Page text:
The 2019 Season was one of more ups than downs. Starkly contrasted to the one before. Water was tough to come by until January this year, as opposed to the previous one where we wished for some shallows.
"Working" as a hunting photographer the last 3 years has changed my perspective, my demeanor, and my experiences in the field. I've learned that no matter the success or the heartache of the hunt, to appreciate just being out there and nothing else. The most boring days I try to stretch out longer than I used to and the most exciting ones have started to "simmer" longer instead of "searing" like they used to. Good thing too. I don't get near as many "buddy hunts" as years past.
Last season I took advantage of every single opportunity I had to hunt at home. I would even drop my son off at school at 8AM, hook up to the boat, and head to the closest piece of public land we had. A buddy and I would hunt the "10 o'clock flight" and be back on dry ground by 1PM. We did that several days and it kept the hopes high for those slow mornings that we were lucky enough to be there since sunrise.
One morning, we decided to be there for shooting light and do it with more than just us. Shack, Chandler, Jeff, "the nephews", and myself all decided to try our hand on what we hoped would be fresh cold front birds. As duck hunts go, "the nephews" wore borrowed waders, one of which had many leaks. We flex sealed what we could see, but no bueno. He toughed it out and we shot a few birds, but at 9:30 "Uncle Jeff" decided the boys were wet enough and that it wasn't worth getting sick over. We loaded them up and hauled it to the launch. It wasn't the worst timing in the world, but it ranked right close to it. With the several hunts my buddy and I had started out there at 10ish, we knew that if the cold front was as good as we had hoped, that it was about to get magical. I pulled back into the "parking spot" just in time to see Shack holding a mallard up high above his head. It had started.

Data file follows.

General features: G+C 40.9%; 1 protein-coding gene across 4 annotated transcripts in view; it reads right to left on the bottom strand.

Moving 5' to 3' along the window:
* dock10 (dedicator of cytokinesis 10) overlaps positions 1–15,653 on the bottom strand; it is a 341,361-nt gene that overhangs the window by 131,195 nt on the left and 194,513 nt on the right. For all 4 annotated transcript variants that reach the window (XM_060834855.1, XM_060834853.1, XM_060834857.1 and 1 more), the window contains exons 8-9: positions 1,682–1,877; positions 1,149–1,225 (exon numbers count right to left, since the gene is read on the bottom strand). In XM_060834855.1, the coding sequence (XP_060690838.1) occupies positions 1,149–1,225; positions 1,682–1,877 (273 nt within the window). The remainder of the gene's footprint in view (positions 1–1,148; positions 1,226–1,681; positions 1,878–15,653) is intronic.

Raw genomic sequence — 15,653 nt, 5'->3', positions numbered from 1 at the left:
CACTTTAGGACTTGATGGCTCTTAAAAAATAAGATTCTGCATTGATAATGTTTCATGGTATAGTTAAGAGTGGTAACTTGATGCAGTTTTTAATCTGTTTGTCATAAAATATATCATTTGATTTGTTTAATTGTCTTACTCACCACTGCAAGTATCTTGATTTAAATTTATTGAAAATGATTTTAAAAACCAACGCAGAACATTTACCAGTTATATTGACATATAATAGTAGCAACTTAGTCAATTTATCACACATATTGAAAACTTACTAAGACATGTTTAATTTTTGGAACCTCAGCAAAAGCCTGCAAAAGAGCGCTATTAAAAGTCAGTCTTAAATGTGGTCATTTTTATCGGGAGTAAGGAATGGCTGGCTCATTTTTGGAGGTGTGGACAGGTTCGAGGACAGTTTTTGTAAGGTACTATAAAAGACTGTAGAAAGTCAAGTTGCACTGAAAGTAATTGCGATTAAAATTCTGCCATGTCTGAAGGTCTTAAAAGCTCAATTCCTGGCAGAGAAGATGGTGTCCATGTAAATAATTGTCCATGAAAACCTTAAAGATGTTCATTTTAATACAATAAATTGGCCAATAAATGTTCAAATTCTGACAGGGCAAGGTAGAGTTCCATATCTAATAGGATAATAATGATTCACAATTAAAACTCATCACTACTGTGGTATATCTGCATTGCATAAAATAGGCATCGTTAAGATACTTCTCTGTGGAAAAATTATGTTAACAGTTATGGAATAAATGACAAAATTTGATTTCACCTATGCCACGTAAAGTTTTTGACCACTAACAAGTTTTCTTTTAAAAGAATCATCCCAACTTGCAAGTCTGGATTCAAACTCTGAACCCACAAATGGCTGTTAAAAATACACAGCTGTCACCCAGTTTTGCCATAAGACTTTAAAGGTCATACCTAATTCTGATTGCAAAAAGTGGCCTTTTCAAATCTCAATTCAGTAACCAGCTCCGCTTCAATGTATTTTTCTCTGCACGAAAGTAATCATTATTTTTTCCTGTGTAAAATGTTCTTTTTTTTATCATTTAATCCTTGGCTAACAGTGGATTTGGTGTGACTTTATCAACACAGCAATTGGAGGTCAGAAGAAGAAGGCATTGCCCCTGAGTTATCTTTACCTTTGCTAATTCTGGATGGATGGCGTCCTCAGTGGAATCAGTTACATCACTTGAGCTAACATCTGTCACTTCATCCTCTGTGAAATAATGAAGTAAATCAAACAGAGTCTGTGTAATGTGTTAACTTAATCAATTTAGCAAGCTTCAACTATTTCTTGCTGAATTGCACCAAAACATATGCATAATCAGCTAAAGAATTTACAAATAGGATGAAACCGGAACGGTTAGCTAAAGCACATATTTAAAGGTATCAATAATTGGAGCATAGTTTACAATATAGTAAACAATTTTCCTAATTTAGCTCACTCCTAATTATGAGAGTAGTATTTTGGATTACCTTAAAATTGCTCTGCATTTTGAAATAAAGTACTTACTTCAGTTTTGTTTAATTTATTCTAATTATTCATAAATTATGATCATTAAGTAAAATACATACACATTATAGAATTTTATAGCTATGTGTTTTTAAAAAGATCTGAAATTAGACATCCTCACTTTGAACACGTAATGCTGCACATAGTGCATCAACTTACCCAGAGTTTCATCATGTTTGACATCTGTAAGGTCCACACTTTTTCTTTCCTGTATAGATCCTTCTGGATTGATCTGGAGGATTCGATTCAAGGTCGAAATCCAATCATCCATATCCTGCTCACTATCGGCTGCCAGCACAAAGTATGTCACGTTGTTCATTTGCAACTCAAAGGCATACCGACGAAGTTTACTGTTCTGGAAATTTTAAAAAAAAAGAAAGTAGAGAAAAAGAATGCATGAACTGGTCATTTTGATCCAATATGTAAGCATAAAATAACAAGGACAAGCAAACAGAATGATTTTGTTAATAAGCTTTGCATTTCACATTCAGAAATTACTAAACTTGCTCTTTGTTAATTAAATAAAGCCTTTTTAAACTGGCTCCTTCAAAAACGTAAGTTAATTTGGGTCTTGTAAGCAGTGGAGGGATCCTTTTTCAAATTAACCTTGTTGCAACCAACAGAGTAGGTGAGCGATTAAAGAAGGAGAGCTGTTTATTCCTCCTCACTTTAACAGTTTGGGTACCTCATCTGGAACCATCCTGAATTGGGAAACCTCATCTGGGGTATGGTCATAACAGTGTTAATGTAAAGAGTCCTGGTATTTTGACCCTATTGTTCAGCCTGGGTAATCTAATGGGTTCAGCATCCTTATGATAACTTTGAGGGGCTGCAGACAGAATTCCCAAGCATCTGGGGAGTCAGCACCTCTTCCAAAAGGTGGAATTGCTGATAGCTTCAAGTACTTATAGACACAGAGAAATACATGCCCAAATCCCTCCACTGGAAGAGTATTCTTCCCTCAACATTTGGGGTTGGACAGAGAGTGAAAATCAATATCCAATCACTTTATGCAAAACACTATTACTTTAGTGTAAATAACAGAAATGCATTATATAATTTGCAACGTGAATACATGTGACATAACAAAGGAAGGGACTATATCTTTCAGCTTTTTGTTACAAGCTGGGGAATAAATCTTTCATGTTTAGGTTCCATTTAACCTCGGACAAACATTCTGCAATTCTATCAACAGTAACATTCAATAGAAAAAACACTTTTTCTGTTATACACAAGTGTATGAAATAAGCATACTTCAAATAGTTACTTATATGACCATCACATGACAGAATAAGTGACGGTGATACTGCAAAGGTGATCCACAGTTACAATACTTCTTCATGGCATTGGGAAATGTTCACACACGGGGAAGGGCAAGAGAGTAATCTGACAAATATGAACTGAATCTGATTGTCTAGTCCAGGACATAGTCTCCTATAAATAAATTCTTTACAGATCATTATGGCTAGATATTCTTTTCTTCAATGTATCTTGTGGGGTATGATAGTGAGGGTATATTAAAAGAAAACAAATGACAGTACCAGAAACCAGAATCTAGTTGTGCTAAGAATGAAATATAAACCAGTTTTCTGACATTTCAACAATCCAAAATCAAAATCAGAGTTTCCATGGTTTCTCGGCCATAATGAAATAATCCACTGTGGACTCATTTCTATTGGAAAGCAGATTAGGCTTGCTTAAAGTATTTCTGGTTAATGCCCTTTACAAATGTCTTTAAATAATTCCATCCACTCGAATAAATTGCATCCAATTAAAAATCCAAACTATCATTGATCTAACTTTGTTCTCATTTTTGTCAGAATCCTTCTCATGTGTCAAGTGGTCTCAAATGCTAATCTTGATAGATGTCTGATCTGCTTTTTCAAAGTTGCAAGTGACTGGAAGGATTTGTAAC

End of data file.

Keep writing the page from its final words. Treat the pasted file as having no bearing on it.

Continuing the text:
I parked the boat and jumped out like I knew the bottom was hard and i wouldn't sink. Thankfully it was. I hustled to the hiding spot and was greeted with big grins and a wave of birds coming from the north. A few hard licks on the cut-downs and they broke down. All of them at first and then eventually only a few. We took what we had and picked out the boys. Three total green heads down at 10AM. Three fellas in the water. We needed 9 more.
Over the next 90 minutes we watched waves of birds from the north make a B-line towards our Lucky Duck. They saw the flash and that's all they needed. We had to coax them all the way down, but it wasn't something you see everyday. Birds as new as the dates are at midnight, these things were friendly. We took our time and took it in, reminding each other the entire time that days like this don't happen much.
We started to fill our game straps as we shot at pairs and singles before we fired off into big wads. We laughed like school girls while we watched a stiff north wind almost stop the birds just barely over our decoys. Sometimes as many as 100 just backpedaling in place. After we dropped our 12th mallard, we packed up our game straps, blind bags and decoys as quick as we could and headed to the launch. Chandler's first mallard and all our limits in tow.
The game warden was waiting at the boat launch, as they always do here. We had our birds covered up by our coats in the bottom of the boat because, well...it's public land.
Mr. GW checked us, congratulated us, and obliged us by telling the boat that pulled up after us that he hadn't seen many mallards at all. We tipped our hat to him and went about our business.
That day was special. All of them really are now, but that one will simmer for a very long time.
Wade Shoemaker-Rig'Em Right Ambassador